This article contains SPOILERS. If you haven’t read the issue yet, proceed at your own risk!
All-New Wolverine 27 is an issue that thrives off tension, and while much of that tension is simply inherent to the conflict writer Tom Taylor has created between Laura and Daken, artist Juann Cabal and color artist Nolan Woodard do a tremendous job channeling that tension into their work, creating layouts that feel taut and harrowing even if you don’t know the circumstances behind them. Continue reading →
This article containers SPOILERS. If you haven’t read the issue yet, proceed at your own risk.
There are a couple mysteries at the heart of All-New Wolverine 26. What happened to Laura’s mother? What is currently happening to Daken? Those are kind of soft mysteries, where the reader can make some easy assumptions and figure out at least some version of the events. Daken is being experimented on the the mysterious Orphans of X? Yeah, okay, there’s probably a specific reason for that, but the mystery isn’t going to keep me up at night. Where writer Tom Taylor and artist Juan Cabal pull the rug out from under us is in questioning the realty of Daken’s experience all together. Continue reading →
This article containsSPOILERS. If you haven’t read the issue yet, proceed at your own risk!
Drew: Superhero comics have always been about wish fulfillment. We might think of a lot of those wishes (from flying to standing up to bullies) as childish, but adults are far from immune from impossible fantasies. While the wealth and power of many superheroes is certainly appealing, I’m thinking more of the more existential wishes adults may have, at once more fantastical and easier to imagine than leaping tall buildings in a single bound. The most elemental of these wishes might be to have just one more conversation with a deceased loved one. This is exactly the fantasy Tom Taylor and Ramon Rosanas mine in Generations: Wolverine & All-New Wolverine, giving Laura Kinney one last chance to interact with her father. Continue reading →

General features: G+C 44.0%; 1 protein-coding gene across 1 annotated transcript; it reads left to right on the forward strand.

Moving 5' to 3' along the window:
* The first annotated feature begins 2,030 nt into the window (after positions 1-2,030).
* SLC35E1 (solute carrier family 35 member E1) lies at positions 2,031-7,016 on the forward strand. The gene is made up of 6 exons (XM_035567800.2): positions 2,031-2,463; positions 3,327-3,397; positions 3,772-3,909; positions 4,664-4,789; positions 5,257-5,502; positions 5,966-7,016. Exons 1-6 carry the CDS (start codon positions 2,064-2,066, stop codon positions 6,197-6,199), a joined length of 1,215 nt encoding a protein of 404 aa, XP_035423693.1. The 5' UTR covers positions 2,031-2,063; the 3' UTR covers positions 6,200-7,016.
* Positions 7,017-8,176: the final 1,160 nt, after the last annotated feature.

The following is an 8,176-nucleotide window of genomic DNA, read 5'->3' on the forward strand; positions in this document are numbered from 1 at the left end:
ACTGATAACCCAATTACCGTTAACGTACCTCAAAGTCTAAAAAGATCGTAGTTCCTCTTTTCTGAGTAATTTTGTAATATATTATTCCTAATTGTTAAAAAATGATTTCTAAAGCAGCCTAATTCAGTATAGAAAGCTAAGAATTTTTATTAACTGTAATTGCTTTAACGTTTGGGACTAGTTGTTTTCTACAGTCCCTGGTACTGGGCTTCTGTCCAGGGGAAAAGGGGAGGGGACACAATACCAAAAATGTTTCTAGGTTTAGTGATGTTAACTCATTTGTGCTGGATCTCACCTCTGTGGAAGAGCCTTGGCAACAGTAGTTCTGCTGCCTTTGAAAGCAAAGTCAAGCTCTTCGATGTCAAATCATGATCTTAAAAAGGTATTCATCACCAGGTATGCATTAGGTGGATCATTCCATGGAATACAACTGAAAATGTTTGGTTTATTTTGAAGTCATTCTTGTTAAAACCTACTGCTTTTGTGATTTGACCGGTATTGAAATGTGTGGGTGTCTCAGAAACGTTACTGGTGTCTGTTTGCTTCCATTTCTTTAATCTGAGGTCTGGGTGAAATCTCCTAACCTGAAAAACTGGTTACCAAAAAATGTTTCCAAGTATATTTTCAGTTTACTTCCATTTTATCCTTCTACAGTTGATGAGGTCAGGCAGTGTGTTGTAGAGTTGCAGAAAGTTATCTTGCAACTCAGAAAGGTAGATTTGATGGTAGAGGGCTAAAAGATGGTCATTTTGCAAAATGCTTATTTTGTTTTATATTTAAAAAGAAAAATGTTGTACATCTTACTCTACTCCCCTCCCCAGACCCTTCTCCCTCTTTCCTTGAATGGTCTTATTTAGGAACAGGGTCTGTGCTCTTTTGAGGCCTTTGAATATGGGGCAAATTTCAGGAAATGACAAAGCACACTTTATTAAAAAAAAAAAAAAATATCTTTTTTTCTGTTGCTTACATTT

Today,Taylor and Spencer are discussing All-New Wolverine 9, originally released June 1st, 2015.
Taylor: In middle school I was a wallflower. I would go to dances with the hopes of dancing with a girl only to find myself retreating to the sidelines once the first few bars of a slow song wafted their way across the gym. By doing so I guaranteed my safety, even though that also guaranteed my mission to dance with a girl would fail. There was, and continues to be, safety in fading into the background. There, you aren’t the focus of attention, you can be overlooked, and most importantly, you’re just part of a larger tapestry. But that doesn’t mean you’re any less important than those people on the dance floor; you’re just different. The same can be said for comics, where background, while often overlooked, is an integral part of the art, as All-New Wolverine 9 demonstrates.